Fiji Daily Post - Vatuwaqa, Fiji 6-Nov-2008
By EMELINE NAIKALIVOU
The Ministry of Primary Industries is awaiting approval from the cabinet before proceeding any further with the much awaited Ethanol project.
National Coordinator and Principal Agriculture Officer Viliame Yabakivou however said that the ministry was already in preparation for the upcoming project and this was taken care of by the Extension Services of the ministry.
“The ministry provides technical services to farmers such as advisory services and general agronomic tips that will ensure the right farming methods are met and productive as well,” he said.
“For ethanol because of its immensity, the issue of planting materials will be the issue and the ministry is working towards this with a mind on food security for the people as well.”
“We will also try to increase the number of cassava on the grounds as part of a capacity building programme that will ensure the availability of enough planting materials come planting time for the project cassava,” he said.
It is projected that a total of 10-20,000 farmers will be directly involved in the project which the ministry hopes to kick-start in the central division. An approximate tonnage of 350,000 tonnes will be needed to supply the factory with 1000 tonnes of cassava each day.
Meanwhile, the Ministry of Agriculture says that demand for cassava for ethanol purpose can be met by producers if the price is attractive ,appropriate machines and land are available and enough planting material are provided.
The Agriculture Ministry’s Director for Extension Services Fiuwaki Waqalala said those four factors greatly contribute to the success of producing cassava for Ethanol; hence any deficiency on any of the factors would hinder the production process.
Mr Waqalala is calling on farmers to consult with staff at the ministry and clarify issues relating to projects before reaching the final decision.
He added that farmers should have positive thinking towards this project and expect greater challenges.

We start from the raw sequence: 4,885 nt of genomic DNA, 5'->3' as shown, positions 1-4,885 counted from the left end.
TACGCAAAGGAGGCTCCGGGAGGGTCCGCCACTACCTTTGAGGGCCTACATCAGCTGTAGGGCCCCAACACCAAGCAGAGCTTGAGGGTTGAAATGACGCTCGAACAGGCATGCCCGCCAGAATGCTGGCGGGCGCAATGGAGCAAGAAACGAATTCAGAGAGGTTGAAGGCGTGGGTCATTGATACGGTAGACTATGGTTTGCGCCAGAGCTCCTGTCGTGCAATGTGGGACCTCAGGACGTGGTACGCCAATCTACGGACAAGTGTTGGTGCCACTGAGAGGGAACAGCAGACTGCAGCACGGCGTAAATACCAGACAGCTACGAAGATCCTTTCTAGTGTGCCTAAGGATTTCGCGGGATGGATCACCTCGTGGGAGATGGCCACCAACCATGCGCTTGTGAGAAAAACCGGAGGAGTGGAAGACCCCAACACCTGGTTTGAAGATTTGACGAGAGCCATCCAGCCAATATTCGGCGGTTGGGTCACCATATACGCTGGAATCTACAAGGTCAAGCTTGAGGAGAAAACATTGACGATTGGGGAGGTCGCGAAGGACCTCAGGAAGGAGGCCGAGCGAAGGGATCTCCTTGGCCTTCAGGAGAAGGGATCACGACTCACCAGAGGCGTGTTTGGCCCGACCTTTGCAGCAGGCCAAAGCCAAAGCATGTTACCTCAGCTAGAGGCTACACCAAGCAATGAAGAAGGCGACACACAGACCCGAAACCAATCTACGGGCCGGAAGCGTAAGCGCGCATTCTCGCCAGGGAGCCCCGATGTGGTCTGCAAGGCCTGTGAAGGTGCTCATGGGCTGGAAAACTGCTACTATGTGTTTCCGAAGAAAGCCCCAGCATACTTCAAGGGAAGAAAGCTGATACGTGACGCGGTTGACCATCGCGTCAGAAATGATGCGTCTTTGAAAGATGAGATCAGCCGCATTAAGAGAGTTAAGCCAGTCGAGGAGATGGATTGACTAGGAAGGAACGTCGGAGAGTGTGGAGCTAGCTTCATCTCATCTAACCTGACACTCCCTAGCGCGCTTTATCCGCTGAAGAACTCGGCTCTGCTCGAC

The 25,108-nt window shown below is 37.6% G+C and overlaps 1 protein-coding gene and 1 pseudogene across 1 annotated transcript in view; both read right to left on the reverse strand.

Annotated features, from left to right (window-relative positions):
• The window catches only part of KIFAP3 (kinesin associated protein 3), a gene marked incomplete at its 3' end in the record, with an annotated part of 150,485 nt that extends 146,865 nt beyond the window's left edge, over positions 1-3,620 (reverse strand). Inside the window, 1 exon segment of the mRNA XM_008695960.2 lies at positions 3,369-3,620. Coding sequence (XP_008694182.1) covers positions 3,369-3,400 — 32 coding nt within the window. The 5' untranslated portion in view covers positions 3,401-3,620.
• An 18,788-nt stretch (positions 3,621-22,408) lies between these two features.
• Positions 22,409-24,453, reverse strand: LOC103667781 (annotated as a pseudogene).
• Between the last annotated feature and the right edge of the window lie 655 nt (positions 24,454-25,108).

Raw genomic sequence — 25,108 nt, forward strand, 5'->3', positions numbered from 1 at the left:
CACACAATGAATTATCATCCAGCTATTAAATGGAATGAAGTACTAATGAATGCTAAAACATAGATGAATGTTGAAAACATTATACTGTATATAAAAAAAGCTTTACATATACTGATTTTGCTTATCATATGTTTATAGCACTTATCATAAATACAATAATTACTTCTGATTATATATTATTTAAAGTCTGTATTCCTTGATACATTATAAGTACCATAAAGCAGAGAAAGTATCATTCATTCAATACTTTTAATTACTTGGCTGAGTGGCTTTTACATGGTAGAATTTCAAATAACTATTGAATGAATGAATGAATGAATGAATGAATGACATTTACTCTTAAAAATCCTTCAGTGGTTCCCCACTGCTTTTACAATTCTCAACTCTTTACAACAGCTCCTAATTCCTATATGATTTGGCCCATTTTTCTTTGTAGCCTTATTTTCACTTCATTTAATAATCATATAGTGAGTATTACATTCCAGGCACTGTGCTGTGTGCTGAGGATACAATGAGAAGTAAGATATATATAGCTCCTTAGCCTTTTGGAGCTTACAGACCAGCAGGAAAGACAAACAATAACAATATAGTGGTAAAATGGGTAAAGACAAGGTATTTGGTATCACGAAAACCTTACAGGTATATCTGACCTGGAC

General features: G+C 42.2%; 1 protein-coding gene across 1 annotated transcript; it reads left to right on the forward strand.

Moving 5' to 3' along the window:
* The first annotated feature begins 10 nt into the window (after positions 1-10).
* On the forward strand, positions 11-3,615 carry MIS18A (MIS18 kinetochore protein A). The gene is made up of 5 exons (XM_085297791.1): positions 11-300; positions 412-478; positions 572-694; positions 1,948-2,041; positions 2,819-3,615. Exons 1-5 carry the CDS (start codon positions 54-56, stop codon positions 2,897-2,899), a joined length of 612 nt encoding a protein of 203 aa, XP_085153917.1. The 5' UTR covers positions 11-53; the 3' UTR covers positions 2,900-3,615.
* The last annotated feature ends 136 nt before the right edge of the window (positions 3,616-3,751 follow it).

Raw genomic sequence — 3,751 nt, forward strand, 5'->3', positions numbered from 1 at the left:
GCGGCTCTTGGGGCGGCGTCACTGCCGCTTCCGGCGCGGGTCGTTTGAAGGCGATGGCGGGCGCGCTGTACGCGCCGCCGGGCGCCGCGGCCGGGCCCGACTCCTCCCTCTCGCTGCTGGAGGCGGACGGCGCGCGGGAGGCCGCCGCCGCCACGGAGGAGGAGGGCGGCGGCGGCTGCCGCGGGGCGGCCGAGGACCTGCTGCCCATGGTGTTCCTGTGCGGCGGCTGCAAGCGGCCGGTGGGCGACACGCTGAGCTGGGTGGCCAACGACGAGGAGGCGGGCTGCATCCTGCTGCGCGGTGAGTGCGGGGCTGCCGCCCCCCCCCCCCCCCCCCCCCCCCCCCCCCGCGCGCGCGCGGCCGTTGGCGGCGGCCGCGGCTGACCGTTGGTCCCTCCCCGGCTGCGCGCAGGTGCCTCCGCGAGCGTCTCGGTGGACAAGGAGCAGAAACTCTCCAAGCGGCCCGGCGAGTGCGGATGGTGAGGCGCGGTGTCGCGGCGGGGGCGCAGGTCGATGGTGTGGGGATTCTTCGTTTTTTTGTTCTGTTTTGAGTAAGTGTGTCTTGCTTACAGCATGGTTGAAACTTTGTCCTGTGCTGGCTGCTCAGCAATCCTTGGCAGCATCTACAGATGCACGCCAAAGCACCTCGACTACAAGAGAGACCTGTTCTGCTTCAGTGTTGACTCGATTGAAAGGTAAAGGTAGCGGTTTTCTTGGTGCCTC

“I am quite certain that this project will be of great benefit to all the involved stakeholders as cassava is adaptable through a wide range of soil types and topography and can be grown by farmers throughout the year by equally a wide range of farmers,” said Mr. Waqalala.
Mr Waqalala said that most importantly the project would be a great salvage to the economy as the sugar industry was on the decline.
Nov 6, 2008
Business Green - London, England,UK 05 Nov 2008
Facility will produce 33 million gallons a year of bio-ethanol from cassava plants
China-based Hainan Yedao Group has reportedly invested $51.5m (£31.8m) in a new biofuel facility that is expected to produce 33 million gallons a year of bio-ethanol from cassava plants.
The plans follow recent moves from the Beijing government to ban the use of grain-based energy crops in bio-ethanol, amid concerns demand had led to a decline in food supplies.
Cassava avoids the ban as it is a root vegetable that represents China's fifth-largest crop yield after rice, sweet potato, sugar cane and maize.
The Guangxi region, next to where the plant is located, accounts for 70 per cent of the country's yield, averaging seven million tonnes a year.
Traditionally ethanol produced from cassava is used for food and pharmaceutical purposes, but it is increasingly being touted as a more sustainable alternative to first-generation biofuels.
China's Beihai Gofar Marine Biological Industry has also announced plans for a 100,000 tonne-per-year cassava-based ethanol plant in the Guangxi region.
The government has also signalled its support for the biofuel sector, with 10 of the country's 22 provinces in China mandating the use of ethanol-blended gasoline in cars.